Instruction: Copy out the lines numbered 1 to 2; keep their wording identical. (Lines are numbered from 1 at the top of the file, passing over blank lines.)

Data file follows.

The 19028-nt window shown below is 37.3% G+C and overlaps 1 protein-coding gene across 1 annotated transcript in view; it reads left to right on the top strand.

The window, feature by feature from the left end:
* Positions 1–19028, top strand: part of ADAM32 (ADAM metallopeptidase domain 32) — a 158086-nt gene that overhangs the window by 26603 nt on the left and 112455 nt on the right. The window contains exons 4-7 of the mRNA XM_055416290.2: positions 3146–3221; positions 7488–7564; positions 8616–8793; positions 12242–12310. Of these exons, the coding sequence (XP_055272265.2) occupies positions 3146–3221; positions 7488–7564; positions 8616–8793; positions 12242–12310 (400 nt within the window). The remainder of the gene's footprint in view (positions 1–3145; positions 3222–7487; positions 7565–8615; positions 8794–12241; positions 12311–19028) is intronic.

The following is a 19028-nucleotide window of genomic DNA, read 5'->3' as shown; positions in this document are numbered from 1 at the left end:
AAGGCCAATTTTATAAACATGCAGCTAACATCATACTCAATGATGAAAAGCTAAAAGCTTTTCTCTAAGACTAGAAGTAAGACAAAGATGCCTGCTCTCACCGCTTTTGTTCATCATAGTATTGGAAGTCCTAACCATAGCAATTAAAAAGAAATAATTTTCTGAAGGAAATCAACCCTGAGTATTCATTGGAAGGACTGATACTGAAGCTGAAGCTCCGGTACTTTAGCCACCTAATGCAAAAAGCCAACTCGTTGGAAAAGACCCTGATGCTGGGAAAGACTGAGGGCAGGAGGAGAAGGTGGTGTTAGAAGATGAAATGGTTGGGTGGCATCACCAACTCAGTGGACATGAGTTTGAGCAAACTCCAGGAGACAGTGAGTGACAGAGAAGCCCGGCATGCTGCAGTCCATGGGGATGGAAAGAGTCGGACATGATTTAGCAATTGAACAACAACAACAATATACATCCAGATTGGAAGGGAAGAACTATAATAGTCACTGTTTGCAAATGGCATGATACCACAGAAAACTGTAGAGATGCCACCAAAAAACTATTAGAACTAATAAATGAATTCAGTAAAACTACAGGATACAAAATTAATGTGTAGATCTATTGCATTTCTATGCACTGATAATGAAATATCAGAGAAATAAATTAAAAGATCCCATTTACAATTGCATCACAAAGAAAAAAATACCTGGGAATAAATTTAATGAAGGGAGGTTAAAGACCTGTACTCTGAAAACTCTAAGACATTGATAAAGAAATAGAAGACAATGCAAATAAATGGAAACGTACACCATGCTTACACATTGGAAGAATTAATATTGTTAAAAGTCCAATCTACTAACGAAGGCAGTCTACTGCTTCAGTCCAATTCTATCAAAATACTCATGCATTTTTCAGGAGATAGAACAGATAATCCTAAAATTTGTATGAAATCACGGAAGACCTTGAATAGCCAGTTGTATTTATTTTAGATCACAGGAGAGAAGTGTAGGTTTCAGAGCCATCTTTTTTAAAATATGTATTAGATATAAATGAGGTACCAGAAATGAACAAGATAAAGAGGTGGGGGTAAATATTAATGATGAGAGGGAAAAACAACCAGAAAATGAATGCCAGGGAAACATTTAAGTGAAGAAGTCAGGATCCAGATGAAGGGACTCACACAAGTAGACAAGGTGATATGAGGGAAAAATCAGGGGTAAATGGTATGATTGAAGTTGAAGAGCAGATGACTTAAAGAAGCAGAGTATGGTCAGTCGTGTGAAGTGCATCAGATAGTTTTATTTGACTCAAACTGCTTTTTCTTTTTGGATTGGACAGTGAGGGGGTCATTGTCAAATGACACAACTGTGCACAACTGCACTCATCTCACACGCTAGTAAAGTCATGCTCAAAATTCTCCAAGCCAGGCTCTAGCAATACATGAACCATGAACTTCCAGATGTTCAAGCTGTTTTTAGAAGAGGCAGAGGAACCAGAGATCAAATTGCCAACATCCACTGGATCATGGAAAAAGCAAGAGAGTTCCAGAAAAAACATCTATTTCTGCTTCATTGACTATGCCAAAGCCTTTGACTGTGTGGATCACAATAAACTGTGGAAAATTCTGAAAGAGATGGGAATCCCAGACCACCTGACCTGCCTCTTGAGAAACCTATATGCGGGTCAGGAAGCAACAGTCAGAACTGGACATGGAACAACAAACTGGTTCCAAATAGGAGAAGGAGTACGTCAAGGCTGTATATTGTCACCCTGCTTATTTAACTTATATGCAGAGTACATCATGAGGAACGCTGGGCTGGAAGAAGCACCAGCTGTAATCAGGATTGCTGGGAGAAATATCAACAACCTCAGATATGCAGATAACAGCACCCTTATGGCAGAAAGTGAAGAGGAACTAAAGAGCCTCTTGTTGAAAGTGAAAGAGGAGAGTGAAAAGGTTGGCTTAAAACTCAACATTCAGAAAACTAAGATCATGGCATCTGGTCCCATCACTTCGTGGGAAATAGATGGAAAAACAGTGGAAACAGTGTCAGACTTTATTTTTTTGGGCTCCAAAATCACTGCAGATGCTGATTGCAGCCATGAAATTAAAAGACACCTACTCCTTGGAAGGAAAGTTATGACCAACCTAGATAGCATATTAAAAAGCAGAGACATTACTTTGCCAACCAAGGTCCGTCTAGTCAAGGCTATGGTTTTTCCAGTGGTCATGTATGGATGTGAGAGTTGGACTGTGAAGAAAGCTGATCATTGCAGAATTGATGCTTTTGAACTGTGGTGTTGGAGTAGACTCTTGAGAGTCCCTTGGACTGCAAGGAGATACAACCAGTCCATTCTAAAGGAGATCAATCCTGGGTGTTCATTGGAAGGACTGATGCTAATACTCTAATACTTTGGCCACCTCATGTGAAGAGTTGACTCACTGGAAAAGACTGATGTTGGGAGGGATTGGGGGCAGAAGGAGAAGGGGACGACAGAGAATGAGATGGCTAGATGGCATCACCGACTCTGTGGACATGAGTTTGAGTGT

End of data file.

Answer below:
The 19028-nt window shown below is 37.3% G+C and overlaps 1 protein-coding gene across 1 annotated transcript in view; it reads left to right on the top strand.

The window, feature by feature from the left end: